Have you ever wondered what “shifting cultivation” is and how it impacts people’s farming practices? Shifting cultivation has become more common as a way to farm all over the world, especially in tropical areas. It works well in many places because it involves growing crops on land that has been cleared of plants and left to rest for a certain amount of time before being used again. Read on to learn more about this unique technique and its relationship with sustainability, crop rotation cycles, pros and cons, and more!

What is Shifting Cultivation?

Shifting cultivation, also known as “slash-and-burn agriculture,” is when farmers clear land by slashing vegetation and burning forests and woodlands to create clear land for agricultural purposes. It was a remarkable innovation in primitive cultures and a transition between food gathering and food production. Even in the modern age, the system is widely adopted in different parts of the world. Shifting cultivation was a first step in the direction of food production during early civilization.

Shifting cultivation is the oldest system of crop cultivation. It is now a source of environmental degradation, soil erosion, and the conversion of good forest areas into wastelands. Ingty and Goswami (1979) say that there are many reasons why a sudden switch from shifting cultivation to settled cultivation might not work. So, the people who grow crops on the move could start with Taungya cultivation and then work toward settled agriculture.

Process of cultivation

First, farmers have to find a designated spot where they want to plant, somewhere that is close to their villages or settlements. Before they can plant, they have to remove the plants and vegetation that normally cover the land. Using axes and machetes, farmers cut down most of the tall trees, which normally help bring down the smaller trees.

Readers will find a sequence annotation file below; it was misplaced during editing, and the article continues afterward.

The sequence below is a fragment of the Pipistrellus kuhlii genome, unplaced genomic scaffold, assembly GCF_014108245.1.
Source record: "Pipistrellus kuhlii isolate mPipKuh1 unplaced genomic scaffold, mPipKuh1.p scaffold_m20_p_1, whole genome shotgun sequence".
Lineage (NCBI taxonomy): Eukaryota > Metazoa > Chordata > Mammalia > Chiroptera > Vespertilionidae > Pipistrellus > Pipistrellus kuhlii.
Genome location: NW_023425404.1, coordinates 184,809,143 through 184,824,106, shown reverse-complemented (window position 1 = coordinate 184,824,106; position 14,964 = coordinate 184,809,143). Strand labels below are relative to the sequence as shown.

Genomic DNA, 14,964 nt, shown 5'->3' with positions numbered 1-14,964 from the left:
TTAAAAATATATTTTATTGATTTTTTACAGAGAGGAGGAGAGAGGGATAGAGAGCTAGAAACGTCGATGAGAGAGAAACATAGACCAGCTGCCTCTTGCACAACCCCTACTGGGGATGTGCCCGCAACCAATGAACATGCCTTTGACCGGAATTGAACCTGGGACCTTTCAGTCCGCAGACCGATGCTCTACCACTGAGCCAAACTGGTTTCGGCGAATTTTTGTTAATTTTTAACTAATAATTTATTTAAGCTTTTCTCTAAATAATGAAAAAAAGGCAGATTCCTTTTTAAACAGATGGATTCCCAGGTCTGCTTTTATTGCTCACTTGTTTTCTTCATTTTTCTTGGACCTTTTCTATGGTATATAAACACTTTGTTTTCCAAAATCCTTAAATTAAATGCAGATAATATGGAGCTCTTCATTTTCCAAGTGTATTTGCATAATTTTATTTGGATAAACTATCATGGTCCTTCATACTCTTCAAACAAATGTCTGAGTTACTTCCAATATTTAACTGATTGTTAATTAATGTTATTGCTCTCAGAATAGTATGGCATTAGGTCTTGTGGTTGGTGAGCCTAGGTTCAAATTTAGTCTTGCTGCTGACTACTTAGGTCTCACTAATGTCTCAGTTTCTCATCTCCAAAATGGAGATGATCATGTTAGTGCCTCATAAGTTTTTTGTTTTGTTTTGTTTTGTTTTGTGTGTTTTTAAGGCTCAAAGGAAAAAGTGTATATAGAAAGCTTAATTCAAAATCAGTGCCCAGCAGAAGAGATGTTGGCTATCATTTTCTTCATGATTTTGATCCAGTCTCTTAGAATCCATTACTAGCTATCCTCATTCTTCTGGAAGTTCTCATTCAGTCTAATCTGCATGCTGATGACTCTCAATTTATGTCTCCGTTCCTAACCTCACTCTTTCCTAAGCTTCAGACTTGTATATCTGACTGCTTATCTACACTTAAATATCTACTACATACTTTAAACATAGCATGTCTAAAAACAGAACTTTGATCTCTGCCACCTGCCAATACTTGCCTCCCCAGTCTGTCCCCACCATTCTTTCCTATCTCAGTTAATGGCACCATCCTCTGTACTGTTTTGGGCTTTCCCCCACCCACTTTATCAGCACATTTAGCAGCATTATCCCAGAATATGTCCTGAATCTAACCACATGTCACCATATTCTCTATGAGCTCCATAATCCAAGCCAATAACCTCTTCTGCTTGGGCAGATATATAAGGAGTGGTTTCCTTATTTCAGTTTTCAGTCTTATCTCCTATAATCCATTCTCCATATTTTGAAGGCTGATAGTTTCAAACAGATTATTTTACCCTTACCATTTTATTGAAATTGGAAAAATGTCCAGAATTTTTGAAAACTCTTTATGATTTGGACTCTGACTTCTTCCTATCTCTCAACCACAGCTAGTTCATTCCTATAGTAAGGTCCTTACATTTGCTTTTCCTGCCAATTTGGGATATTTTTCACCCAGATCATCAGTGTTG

Next, the farmers burn the debris under carefully controlled conditions. Whenever it rains, the rain comes and washes the fresh ashes into the soil, providing the needed nutrients. The cleared area is known as a swidden. The cleared land can support crops for only three years or less.

After three years,the quick depletion of nutrients in the soil makes the land is no longer good for growing crops. When the swidden is no longer fertile, the villagers and farmers find a new site to begin clearing out. They leave the old site uncropped for many years, allowing it to go back to its normal vegetation state; this could take up to twenty years.

Crops Of Shifting Cultivation 

Most families grow for subsistence purposes, just to eat and live, so one swidden might have a large variety of crops. In other cases, the crops grown by each village vary according to local customs and tastes. Upland rice is the main crop in Southeast Asia. Maize (corn) and manioc (cassava) are the main crops in South America, and sorghum is the main crop in Africa. Yams, sugarcane, plantains, and vegetables are also grown in some regions. These crops originated in one region of shifting cultivation and have diffused to other regions in recent years.

Advantages Of Shifting Cultivation

  • It helps the land get back its lost nutrients, and as long as no damage occurs, this form of agriculture is one of the most sustainable methods.
  • So, it’s easy to reuse or restore the land because it gets seeds and nutrients from nearby plants or the environment.
  • Shift farming saves a wide range of resources and provides nutrients because usually it needs to clear and burn a small area, and the new area offers many nutrients.
  • It helps to ensure more productivity and sustainability of agriculture.
  • In shift farming, it is easy to grow crops after the process of slash and burn. This is why shifting agriculture is also popularly known as “slash-and-burn” farming.
  • It is an environmentally friendly mode of farming as it is organic.
  • Shift cultivation is a mode or form of weed control.
  • It also plays a crucial role in pest control.
  • Shifting farming modes also significantly reduces soil-borne bone diseases.
  • It also reduces the rate of environmental degradation. 

Disadvantages Of Shifting Cultivation 

  • Because farmers go on and destroy another little portion of the forest after the soil fertility depletion, it can quickly result in deforestation.
  • Shift farming can easily cause soil erosion and desertification.
  • It destroys watersheds. 
  • Shift farming is uneconomical 
  • It easily leads to a loss of biodiversity.
  • Water pollution in coastal areas is easy because of raw sewage and oil residue.
  • Shifting modes of farming restrict the intensity of land use.

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